According to this, the validation cannot be considered as a linear process that is concluded as soon as the validation report is approved, but has to be interpreted as a cyclic process requiring ongoing monitoring (figure 8.I-1).

Figure 8.I-1 Cleaning validation life cycle

8.I.1 Changes and deviations

Each validated process is characterised by a number of parameters that affect the soundness of the validation if they are changed. A differentiation must be made between planned (i.e. controlled) changes, and spontaneous (i.e. uncontrolled) changes: the former are normally referred to as changes, and the latter as deviations (see chapter 19.C Change control).

A schematic representation of the various process steps for changes and deviations is provided in figure 8.I-2.

Figure 8.I-2 Processing of changes and deviations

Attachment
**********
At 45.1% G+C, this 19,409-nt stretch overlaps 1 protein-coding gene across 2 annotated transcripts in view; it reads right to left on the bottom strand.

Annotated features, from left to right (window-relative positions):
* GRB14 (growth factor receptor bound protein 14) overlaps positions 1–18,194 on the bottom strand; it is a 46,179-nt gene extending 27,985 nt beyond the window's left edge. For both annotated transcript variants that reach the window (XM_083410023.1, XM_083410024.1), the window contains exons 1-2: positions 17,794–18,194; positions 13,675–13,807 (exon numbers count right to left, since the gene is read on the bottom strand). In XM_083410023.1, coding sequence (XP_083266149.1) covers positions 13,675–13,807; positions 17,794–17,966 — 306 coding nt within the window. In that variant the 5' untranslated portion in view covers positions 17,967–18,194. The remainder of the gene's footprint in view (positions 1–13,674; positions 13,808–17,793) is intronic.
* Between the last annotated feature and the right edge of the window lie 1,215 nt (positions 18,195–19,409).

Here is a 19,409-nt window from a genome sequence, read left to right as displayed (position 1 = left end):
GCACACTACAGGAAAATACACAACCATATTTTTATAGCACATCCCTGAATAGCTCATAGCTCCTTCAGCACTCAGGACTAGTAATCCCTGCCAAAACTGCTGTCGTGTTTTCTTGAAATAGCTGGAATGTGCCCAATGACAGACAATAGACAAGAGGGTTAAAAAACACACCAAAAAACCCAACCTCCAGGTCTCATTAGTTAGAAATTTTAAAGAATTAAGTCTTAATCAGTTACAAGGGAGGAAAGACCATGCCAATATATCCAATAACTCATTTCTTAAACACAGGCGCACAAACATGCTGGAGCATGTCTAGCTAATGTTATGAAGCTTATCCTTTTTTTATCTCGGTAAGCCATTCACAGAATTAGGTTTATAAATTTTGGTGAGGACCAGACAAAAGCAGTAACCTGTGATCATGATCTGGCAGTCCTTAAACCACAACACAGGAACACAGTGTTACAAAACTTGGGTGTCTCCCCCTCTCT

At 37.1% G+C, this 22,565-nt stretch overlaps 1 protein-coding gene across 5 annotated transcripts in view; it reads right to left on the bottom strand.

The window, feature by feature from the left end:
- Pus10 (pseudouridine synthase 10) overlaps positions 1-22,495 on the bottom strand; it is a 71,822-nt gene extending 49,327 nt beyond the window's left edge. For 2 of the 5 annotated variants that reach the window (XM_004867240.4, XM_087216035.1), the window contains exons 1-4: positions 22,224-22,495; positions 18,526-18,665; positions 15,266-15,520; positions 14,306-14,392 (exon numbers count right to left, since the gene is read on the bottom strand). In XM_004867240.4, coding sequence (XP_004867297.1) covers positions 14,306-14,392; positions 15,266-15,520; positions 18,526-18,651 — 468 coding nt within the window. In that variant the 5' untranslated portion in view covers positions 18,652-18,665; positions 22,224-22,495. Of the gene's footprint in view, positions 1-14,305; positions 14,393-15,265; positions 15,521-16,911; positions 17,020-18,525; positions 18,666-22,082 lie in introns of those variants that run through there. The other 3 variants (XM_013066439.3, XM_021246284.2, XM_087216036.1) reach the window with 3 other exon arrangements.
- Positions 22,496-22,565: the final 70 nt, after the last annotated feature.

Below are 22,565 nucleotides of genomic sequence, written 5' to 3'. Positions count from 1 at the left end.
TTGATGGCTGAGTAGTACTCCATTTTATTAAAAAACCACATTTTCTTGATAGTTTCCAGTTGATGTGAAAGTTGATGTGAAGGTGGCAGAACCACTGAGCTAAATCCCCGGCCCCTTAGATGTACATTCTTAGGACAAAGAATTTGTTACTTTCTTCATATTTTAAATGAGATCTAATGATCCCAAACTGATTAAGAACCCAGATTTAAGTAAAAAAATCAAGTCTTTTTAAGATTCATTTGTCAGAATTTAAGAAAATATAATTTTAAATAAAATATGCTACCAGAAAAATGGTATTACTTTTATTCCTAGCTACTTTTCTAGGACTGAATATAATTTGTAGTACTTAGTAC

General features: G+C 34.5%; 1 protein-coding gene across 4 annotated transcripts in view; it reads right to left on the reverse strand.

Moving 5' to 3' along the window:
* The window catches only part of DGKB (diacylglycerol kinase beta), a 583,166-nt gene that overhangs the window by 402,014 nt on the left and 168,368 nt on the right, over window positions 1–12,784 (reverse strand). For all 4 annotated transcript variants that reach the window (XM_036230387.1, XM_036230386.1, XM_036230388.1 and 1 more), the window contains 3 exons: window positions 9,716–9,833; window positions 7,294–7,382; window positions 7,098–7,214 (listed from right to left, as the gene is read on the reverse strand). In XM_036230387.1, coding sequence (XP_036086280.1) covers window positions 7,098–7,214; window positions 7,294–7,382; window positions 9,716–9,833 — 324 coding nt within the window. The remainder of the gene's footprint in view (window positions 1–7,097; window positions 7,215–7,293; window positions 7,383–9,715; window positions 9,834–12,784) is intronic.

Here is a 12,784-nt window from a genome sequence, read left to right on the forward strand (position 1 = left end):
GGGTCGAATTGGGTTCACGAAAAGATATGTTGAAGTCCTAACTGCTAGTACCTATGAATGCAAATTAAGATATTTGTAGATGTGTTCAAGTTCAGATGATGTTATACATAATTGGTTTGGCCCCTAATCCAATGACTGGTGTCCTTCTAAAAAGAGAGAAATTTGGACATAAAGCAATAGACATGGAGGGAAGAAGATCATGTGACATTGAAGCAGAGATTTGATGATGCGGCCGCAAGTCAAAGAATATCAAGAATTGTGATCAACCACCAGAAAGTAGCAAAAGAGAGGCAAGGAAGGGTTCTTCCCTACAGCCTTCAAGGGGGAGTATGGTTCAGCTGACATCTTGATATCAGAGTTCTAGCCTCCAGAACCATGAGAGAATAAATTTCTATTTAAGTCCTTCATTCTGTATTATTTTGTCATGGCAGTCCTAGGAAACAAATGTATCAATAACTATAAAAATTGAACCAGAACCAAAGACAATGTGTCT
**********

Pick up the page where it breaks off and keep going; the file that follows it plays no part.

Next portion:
8.I.2 Change control

The soundness of the cleaning validation may be impaired by a number of changes. In principle the following cases have to be differentiated:

  • Changes to the cleaning procedure
  • Changes to the production equipment
  • Changes to the product

In order to be able to assess the influence of changes on the validation status and initiate appropriate follow-up actions, change control procedures must be used to record and assess specific changes.

A prerequisite for an efficient change control procedure is to establish a connection between the aspects of the relevant change and the cleaning validation. The first process step is the change request; the second is the change assessment with definition of all necessary follow-up actions.